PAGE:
One of the challenge of the banking industry is to know how to use the volume of available data from different data providers, including themselves. If they don't manage to use this data, they risk becoming simple data provider, that tech companies will use to build striking user experiences.
Traditional banks could be therefore tempted of locking down their asset to prevent tech players to use it and build better products and services. Nicolas Théry (President of the French Banking Federation) and Ana Botin (President of the European Banking Federation) are therefore positioning themselves against OpenBanking regulation, mentioning the risk of confidential data "vaporisation".
Other banks such as BBVA have chosen to take advantage of their data exposure by exposing their APIs on public portals, to take advantage of the creativity of external developers to enrich their products and services. Not to mention the fact that these APIs can be considered as new financial products, therefore a potential source of additional revenue.
In our opinion banks should definitely capitalize on their data and infrastructure, like BBVA did, but it's not the only differentiating asset they should leverage. As mentioned above, the risk for banks on the data front is to be commoditized and lose the direct relationship with end-customers. In our personal experience, notably regarding investment advice, a human touch is highly sought after by customers. By re-purposing and training part of their workforce, as well as offering independent advice to clients (granted this might be a tricky point given how things work today in the industry), banks could very well compete with technology and data-driven startups. A smart combination of technology and human interactions could allow banks to build long-term relationships with clients and access more and more data on customer habits and preferences, and their evolution over time.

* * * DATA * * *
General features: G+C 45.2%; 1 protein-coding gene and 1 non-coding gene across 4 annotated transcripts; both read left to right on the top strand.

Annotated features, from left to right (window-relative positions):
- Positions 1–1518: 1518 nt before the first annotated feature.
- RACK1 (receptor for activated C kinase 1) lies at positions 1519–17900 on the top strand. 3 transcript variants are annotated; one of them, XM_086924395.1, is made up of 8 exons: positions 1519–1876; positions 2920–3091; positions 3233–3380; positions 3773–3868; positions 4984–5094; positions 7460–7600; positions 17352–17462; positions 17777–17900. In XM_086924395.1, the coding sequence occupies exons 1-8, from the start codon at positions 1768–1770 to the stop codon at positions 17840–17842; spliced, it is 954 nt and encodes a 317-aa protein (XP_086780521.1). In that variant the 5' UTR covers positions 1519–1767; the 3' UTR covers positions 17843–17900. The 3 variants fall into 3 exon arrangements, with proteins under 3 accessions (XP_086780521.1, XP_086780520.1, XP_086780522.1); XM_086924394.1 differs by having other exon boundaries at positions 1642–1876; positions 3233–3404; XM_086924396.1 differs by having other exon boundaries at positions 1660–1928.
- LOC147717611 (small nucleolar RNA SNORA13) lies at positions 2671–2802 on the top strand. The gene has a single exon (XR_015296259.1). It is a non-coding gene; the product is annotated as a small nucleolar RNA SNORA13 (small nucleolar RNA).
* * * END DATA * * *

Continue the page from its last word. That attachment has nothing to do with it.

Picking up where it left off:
With the DSP2 regulation in Europe, banks lost part of their control on data. Future regulation will decide if it only concerns regular banking accounts, or if savings and investment accounts will also be exposed to challengers, opening doors to OpenFinance. In the meantime, traditional banks can either try to protect themselves, or to fully play the game using data from different providers to develop digital user experiences, combined with the human touch they can provide more than anyone else.
It boils down to a question of point of view: this situation can be seen as an opportunity or as a threat. We prefer seing the glass half-full rather than half-empty, and considering that banks are in a unique position to serve their clients in new and innovative ways.